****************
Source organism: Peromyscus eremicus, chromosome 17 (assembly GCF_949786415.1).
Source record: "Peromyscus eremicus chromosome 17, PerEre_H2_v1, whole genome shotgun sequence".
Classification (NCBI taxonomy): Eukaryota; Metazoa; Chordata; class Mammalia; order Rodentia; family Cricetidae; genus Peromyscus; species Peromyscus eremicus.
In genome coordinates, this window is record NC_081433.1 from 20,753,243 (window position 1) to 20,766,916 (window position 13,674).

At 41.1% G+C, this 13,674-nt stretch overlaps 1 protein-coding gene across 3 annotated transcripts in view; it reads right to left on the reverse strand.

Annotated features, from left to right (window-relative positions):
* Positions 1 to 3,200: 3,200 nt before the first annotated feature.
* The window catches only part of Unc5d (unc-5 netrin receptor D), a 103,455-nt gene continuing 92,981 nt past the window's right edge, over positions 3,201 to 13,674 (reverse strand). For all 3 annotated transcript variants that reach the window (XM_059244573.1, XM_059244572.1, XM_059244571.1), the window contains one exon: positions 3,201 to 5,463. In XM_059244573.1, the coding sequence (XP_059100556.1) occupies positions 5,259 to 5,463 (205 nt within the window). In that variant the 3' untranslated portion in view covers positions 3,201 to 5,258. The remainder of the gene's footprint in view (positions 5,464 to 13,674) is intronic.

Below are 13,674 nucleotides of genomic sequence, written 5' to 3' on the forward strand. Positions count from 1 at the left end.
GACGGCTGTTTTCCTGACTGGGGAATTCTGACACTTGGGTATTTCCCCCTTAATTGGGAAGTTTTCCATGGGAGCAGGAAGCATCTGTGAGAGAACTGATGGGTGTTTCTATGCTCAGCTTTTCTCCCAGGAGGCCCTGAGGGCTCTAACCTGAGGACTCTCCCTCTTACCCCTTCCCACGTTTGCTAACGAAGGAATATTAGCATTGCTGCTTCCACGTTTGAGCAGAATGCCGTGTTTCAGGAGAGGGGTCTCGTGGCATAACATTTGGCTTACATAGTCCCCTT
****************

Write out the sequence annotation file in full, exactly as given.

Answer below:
Source organism: Peromyscus eremicus, chromosome 17 (assembly GCF_949786415.1).
Source record: "Peromyscus eremicus chromosome 17, PerEre_H2_v1, whole genome shotgun sequence".
Classification (NCBI taxonomy): Eukaryota; Metazoa; Chordata; class Mammalia; order Rodentia; family Cricetidae; genus Peromyscus; species Peromyscus eremicus.
In genome coordinates, this window is record NC_081433.1 from 20,753,243 (window position 1) to 20,766,916 (window position 13,674).

At 41.1% G+C, this 13,674-nt stretch overlaps 1 protein-coding gene across 3 annotated transcripts in view; it reads right to left on the reverse strand.

Annotated features, from left to right (window-relative positions):
* Positions 1 to 3,200: 3,200 nt before the first annotated feature.
* The window catches only part of Unc5d (unc-5 netrin receptor D), a 103,455-nt gene continuing 92,981 nt past the window's right edge, over positions 3,201 to 13,674 (reverse strand). For all 3 annotated transcript variants that reach the window (XM_059244573.1, XM_059244572.1, XM_059244571.1), the window contains one exon: positions 3,201 to 5,463. In XM_059244573.1, the coding sequence (XP_059100556.1) occupies positions 5,259 to 5,463 (205 nt within the window). In that variant the 3' untranslated portion in view covers positions 3,201 to 5,258. The remainder of the gene's footprint in view (positions 5,464 to 13,674) is intronic.

Below are 13,674 nucleotides of genomic sequence, written 5' to 3' on the forward strand. Positions count from 1 at the left end.
GACGGCTGTTTTCCTGACTGGGGAATTCTGACACTTGGGTATTTCCCCCTTAATTGGGAAGTTTTCCATGGGAGCAGGAAGCATCTGTGAGAGAACTGATGGGTGTTTCTATGCTCAGCTTTTCTCCCAGGAGGCCCTGAGGGCTCTAACCTGAGGACTCTCCCTCTTACCCCTTCCCACGTTTGCTAACGAAGGAATATTAGCATTGCTGCTTCCACGTTTGAGCAGAATGCCGTGTTTCAGGAGAGGGGTCTCGTGGCATAACATTTGGCTTACATAGTCCCCTT